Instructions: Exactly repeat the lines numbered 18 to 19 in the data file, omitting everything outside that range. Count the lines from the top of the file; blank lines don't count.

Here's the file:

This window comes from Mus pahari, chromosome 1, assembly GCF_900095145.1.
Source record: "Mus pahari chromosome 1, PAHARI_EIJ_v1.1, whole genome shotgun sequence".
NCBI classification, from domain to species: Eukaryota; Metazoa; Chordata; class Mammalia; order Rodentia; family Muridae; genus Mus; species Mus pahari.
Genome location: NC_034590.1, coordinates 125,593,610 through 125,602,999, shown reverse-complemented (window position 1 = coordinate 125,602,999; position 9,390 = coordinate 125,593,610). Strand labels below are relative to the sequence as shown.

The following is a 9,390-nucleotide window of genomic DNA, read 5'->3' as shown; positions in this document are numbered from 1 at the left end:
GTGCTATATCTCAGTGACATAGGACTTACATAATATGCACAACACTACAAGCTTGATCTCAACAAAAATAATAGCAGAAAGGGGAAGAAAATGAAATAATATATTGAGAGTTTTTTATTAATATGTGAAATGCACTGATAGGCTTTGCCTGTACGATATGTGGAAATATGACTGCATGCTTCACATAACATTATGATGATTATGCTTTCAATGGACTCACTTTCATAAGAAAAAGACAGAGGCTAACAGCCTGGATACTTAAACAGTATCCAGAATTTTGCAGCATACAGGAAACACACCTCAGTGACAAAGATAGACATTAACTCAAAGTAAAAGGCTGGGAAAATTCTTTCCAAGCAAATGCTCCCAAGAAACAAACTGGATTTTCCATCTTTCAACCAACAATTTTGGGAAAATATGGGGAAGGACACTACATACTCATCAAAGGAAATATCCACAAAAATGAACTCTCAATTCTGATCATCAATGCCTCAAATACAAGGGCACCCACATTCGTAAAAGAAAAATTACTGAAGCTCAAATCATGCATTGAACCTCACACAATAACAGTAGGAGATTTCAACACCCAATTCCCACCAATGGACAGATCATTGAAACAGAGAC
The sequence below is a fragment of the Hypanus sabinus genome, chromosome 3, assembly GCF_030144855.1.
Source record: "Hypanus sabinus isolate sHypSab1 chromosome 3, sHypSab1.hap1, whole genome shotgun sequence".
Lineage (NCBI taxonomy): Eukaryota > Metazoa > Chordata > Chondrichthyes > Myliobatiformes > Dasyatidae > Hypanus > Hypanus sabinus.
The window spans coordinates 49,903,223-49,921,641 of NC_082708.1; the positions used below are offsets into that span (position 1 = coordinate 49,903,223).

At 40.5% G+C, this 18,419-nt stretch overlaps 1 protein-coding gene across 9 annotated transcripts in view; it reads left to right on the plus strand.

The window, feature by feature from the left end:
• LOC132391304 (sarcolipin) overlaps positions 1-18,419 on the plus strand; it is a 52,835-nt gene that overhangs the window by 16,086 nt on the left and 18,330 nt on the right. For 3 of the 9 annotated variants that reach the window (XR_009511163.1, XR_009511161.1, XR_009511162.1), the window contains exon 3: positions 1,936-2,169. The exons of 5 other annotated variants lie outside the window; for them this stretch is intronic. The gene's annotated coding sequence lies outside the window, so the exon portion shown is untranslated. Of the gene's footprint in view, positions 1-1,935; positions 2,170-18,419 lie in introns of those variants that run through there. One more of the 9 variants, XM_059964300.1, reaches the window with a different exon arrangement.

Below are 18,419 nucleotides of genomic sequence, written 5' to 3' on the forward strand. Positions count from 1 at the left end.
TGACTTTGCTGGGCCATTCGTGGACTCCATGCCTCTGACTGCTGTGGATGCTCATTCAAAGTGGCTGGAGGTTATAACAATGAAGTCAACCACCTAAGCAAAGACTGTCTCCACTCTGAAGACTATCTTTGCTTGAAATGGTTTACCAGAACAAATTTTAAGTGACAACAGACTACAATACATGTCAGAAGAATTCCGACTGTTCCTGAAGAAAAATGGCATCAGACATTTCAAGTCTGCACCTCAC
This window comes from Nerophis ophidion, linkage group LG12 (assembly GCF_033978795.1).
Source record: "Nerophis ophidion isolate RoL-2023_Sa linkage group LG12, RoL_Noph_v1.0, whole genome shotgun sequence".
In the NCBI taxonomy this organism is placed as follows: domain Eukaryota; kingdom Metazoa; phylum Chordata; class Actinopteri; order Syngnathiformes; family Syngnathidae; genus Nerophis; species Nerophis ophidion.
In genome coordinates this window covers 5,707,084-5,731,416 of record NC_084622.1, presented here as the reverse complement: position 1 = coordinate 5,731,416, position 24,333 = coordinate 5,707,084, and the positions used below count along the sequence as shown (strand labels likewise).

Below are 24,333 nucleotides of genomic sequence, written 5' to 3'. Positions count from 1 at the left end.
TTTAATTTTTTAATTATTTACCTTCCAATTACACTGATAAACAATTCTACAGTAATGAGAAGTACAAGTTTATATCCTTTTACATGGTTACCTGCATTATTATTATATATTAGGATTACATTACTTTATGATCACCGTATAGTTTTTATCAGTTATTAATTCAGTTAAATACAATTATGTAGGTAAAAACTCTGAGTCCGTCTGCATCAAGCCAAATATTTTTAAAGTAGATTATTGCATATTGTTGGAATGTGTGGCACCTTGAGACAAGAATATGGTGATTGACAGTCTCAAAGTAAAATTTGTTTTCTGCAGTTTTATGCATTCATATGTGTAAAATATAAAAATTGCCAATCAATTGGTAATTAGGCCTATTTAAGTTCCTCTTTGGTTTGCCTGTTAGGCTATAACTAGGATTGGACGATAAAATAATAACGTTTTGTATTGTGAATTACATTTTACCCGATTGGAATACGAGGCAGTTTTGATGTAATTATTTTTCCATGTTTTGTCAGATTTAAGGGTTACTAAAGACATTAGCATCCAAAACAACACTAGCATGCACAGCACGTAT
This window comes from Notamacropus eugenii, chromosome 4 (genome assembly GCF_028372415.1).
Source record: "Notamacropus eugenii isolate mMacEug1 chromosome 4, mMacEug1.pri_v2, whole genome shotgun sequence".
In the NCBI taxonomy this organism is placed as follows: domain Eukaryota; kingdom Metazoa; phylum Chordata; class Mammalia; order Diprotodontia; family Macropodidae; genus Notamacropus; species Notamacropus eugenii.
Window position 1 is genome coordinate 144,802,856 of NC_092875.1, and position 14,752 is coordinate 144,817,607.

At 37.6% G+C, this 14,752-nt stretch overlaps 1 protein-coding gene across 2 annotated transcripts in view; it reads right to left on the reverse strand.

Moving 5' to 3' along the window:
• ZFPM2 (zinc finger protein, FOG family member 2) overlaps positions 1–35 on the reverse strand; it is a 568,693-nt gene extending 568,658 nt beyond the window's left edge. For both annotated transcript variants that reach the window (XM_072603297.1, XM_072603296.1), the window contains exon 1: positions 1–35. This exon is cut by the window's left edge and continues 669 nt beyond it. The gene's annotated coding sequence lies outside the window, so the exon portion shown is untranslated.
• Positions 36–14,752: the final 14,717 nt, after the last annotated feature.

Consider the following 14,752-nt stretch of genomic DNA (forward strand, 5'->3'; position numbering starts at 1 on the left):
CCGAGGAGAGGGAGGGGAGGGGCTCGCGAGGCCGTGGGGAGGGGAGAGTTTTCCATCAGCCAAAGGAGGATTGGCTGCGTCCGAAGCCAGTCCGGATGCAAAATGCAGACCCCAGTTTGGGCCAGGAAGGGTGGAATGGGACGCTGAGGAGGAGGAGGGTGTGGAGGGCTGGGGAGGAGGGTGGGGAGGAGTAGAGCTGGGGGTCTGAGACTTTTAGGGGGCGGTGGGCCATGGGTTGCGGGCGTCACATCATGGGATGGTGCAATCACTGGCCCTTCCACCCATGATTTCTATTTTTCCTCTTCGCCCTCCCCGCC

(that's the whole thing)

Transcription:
In the NCBI taxonomy this organism is placed as follows: domain Eukaryota; kingdom Metazoa; phylum Chordata; class Actinopteri; order Syngnathiformes; family Syngnathidae; genus Nerophis; species Nerophis ophidion.
In genome coordinates this window covers 5,707,084-5,731,416 of record NC_084622.1, presented here as the reverse complement: position 1 = coordinate 5,731,416, position 24,333 = coordinate 5,707,084, and the positions used below count along the sequence as shown (strand labels likewise).